From the Navy Times:
But there are several things Petraeus can and should do as he takes command in Kabul to turn the corner in this war:I'm currently reading Bernard Cornwell's take on the King Arthur legend. I'm in book three of the trilogy, Excalibur. The protagonist of the series is one of Arthur's followers, Lord Derfel, and in a scene just before a major battle he has this to say:
• Clarify the rules of engagement and ensure that the interpretation of those rules are consistent throughout the combat zone.
Troops from every service complain that the current rules tie their hands, put Americans and others at risk and are too easily exploited by the enemy.
Petraeus must seize the opportunity created by his arrival to craft clearer and more logical rules for how and when they can use lethal force — while still minimizing civilian casualties and collateral damage.
The current rules are simply too restrictive. Frustrations over those rules — which affect artillery fire, airstrikes and even mortar attacks — are intensifying as casualties rise. And in that department, June was shaping up as one of America’s worst months in Afghanistan.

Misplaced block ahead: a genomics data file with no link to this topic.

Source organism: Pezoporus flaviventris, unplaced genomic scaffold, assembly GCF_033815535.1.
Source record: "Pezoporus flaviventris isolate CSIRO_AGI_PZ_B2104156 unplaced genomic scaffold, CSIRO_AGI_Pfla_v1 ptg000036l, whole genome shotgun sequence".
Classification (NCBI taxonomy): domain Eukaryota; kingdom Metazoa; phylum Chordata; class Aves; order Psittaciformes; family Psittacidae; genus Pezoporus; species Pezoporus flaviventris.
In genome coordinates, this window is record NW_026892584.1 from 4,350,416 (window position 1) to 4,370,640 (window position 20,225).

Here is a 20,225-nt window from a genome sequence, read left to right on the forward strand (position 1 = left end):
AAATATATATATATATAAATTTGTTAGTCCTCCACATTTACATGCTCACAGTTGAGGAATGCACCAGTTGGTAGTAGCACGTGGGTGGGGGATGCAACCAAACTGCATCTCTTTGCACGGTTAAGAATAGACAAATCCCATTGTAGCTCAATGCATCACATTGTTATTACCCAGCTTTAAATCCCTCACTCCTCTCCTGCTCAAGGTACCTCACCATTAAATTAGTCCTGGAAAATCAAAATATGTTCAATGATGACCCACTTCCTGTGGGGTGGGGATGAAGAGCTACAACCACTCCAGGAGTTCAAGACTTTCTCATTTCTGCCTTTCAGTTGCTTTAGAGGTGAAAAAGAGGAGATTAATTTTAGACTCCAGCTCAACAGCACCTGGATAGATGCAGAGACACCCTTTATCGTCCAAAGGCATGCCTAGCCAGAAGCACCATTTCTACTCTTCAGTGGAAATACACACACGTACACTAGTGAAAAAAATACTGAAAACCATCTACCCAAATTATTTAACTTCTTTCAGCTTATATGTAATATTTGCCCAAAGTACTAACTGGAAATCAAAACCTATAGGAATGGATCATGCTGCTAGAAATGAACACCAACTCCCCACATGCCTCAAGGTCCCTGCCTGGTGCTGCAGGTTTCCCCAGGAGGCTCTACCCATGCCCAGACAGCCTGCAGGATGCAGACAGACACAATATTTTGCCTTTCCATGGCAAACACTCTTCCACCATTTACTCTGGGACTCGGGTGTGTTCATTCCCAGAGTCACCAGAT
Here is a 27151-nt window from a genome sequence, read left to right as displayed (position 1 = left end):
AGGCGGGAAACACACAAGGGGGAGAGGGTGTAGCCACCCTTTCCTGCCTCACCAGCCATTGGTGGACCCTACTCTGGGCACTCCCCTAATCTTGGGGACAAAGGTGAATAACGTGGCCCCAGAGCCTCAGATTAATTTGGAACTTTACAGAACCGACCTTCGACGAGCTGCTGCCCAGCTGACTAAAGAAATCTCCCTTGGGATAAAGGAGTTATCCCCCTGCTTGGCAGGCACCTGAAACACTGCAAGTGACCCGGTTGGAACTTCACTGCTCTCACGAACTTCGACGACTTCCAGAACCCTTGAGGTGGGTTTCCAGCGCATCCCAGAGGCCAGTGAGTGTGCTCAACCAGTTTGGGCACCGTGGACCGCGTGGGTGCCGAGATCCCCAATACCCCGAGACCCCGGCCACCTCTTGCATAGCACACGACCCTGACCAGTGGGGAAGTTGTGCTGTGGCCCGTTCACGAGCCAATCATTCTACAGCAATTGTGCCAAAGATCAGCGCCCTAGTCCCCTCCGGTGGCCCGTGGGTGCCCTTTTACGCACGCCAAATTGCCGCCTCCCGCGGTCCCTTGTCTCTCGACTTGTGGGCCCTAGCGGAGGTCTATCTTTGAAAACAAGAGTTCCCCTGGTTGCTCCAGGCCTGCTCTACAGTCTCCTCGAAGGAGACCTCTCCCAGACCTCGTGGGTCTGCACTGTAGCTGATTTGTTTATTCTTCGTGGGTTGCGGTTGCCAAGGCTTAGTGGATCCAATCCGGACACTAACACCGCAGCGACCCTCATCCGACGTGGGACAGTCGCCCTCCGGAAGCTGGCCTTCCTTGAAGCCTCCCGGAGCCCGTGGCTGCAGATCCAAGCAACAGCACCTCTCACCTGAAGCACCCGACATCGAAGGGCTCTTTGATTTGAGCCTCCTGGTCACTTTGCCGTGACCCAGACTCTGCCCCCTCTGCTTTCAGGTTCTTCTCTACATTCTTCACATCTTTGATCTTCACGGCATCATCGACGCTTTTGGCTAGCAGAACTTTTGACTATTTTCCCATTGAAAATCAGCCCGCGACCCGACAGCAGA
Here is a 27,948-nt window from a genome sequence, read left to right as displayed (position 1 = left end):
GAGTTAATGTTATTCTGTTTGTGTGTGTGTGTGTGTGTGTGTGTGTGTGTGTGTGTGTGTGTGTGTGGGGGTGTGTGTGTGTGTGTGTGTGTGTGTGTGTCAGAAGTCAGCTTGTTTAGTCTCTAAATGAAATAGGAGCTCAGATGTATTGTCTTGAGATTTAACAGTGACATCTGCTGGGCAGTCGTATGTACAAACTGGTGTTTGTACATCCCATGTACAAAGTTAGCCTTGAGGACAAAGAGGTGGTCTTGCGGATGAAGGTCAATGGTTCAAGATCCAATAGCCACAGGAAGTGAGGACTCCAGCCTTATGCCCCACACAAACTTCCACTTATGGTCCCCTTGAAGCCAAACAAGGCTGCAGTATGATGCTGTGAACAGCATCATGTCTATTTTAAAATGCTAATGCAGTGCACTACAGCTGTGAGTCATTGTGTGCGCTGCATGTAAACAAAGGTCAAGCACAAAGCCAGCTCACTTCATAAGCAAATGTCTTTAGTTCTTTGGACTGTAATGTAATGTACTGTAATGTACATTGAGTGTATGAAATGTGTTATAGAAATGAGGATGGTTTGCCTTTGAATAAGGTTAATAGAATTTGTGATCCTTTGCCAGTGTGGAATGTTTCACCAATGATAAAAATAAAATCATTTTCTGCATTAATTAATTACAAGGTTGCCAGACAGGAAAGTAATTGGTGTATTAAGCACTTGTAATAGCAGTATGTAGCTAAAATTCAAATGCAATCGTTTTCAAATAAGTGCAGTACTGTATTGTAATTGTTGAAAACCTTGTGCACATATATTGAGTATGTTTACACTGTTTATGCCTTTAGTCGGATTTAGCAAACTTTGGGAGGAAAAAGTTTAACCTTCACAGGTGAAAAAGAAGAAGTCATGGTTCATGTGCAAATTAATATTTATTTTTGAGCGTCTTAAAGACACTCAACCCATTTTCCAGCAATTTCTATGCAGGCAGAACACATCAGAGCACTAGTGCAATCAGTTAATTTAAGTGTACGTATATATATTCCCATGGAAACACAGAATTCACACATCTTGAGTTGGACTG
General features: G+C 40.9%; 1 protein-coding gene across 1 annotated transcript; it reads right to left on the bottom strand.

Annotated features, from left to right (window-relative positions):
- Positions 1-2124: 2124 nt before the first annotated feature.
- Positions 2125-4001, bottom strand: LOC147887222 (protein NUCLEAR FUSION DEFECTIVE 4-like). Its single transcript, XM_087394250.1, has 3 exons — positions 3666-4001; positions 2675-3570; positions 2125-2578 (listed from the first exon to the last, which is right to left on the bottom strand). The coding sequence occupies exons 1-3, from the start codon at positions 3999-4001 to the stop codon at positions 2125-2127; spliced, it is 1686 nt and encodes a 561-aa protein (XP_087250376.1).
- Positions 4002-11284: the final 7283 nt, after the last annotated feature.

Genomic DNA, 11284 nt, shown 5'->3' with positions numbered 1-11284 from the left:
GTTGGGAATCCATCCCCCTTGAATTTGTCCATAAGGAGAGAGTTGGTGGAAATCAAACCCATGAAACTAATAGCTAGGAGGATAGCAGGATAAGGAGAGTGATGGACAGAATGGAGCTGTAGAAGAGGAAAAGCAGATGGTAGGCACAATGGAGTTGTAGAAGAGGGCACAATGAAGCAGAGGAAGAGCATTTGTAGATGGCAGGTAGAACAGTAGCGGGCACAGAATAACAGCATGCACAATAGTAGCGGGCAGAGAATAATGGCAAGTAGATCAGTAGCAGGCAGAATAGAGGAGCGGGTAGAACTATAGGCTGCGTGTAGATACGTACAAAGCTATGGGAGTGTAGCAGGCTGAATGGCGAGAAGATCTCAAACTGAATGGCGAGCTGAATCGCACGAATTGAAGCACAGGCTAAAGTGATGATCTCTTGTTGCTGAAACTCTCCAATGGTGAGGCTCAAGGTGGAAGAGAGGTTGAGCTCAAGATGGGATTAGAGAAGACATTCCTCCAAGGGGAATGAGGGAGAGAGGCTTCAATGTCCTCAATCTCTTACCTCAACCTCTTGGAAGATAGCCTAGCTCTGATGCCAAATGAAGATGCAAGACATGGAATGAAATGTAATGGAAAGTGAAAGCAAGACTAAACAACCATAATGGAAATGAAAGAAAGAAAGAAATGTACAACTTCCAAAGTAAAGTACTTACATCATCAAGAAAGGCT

Petraeus must walk delicate ground on this issue; loosening the rules of engagement will not play well with Afghan officials whose cooperation is essential to the war effort.
But that concern is overshadowed by the need to ensure that the U.S. troops putting themselves in harm's way every day have the confidence they need to do their jobs effectively.
Only a fool wants war, but once war starts then it cannot be fought half-heartedly. It cannot even be fought with regret, but must be waged with a savage joy in defeating the enemy, and it is that savage joy that inspires our bards to write their greatest songs about love and war. We warriors dressed for battle as we decked ourselves for love; we made ourselves gaudy, we wore our gold, we mounted crests on our silver-chased helmets, we strutted, we boasted, and when the slaughtering blades came close we felt as though the blood of the Gods coursed in our veins. A man should love peace, but if he cannot fight with all his heart then he will not know peace.I think Cornwell has the right of it, and not much has changed in 1500 years on this topic.